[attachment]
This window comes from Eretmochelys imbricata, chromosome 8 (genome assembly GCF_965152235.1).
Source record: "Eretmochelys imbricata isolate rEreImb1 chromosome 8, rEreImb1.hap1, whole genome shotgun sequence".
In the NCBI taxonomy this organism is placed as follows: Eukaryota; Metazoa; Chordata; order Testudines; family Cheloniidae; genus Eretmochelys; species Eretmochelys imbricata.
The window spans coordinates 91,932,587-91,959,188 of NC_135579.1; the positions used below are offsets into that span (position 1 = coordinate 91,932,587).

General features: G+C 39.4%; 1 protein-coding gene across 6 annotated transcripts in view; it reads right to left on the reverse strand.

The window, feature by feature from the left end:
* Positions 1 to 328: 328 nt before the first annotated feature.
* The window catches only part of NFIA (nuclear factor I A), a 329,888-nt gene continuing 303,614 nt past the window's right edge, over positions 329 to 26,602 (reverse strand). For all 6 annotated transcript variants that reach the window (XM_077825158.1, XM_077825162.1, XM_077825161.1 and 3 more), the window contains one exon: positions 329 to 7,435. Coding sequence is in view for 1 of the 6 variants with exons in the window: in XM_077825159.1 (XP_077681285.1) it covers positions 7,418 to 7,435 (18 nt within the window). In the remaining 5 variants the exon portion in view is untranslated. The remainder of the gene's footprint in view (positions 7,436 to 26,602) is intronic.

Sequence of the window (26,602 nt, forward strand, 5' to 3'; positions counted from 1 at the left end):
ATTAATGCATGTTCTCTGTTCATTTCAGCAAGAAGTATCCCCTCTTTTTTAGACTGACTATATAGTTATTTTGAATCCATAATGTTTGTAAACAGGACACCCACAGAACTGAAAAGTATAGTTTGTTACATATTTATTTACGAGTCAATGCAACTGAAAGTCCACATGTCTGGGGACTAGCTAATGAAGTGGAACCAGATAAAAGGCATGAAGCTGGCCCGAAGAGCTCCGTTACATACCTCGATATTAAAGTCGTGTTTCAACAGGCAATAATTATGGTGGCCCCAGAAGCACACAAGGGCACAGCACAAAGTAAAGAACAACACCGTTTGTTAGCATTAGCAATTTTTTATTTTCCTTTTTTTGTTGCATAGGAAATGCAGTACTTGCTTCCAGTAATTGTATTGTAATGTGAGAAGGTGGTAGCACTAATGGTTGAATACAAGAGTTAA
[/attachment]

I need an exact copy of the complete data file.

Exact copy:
This window comes from Eretmochelys imbricata, chromosome 8 (genome assembly GCF_965152235.1).
Source record: "Eretmochelys imbricata isolate rEreImb1 chromosome 8, rEreImb1.hap1, whole genome shotgun sequence".
In the NCBI taxonomy this organism is placed as follows: Eukaryota; Metazoa; Chordata; order Testudines; family Cheloniidae; genus Eretmochelys; species Eretmochelys imbricata.
The window spans coordinates 91,932,587-91,959,188 of NC_135579.1; the positions used below are offsets into that span (position 1 = coordinate 91,932,587).

General features: G+C 39.4%; 1 protein-coding gene across 6 annotated transcripts in view; it reads right to left on the reverse strand.

The window, feature by feature from the left end:
* Positions 1 to 328: 328 nt before the first annotated feature.
* The window catches only part of NFIA (nuclear factor I A), a 329,888-nt gene continuing 303,614 nt past the window's right edge, over positions 329 to 26,602 (reverse strand). For all 6 annotated transcript variants that reach the window (XM_077825158.1, XM_077825162.1, XM_077825161.1 and 3 more), the window contains one exon: positions 329 to 7,435. Coding sequence is in view for 1 of the 6 variants with exons in the window: in XM_077825159.1 (XP_077681285.1) it covers positions 7,418 to 7,435 (18 nt within the window). In the remaining 5 variants the exon portion in view is untranslated. The remainder of the gene's footprint in view (positions 7,436 to 26,602) is intronic.

Sequence of the window (26,602 nt, forward strand, 5' to 3'; positions counted from 1 at the left end):
ATTAATGCATGTTCTCTGTTCATTTCAGCAAGAAGTATCCCCTCTTTTTTAGACTGACTATATAGTTATTTTGAATCCATAATGTTTGTAAACAGGACACCCACAGAACTGAAAAGTATAGTTTGTTACATATTTATTTACGAGTCAATGCAACTGAAAGTCCACATGTCTGGGGACTAGCTAATGAAGTGGAACCAGATAAAAGGCATGAAGCTGGCCCGAAGAGCTCCGTTACATACCTCGATATTAAAGTCGTGTTTCAACAGGCAATAATTATGGTGGCCCCAGAAGCACACAAGGGCACAGCACAAAGTAAAGAACAACACCGTTTGTTAGCATTAGCAATTTTTTATTTTCCTTTTTTTGTTGCATAGGAAATGCAGTACTTGCTTCCAGTAATTGTATTGTAATGTGAGAAGGTGGTAGCACTAATGGTTGAATACAAGAGTTAA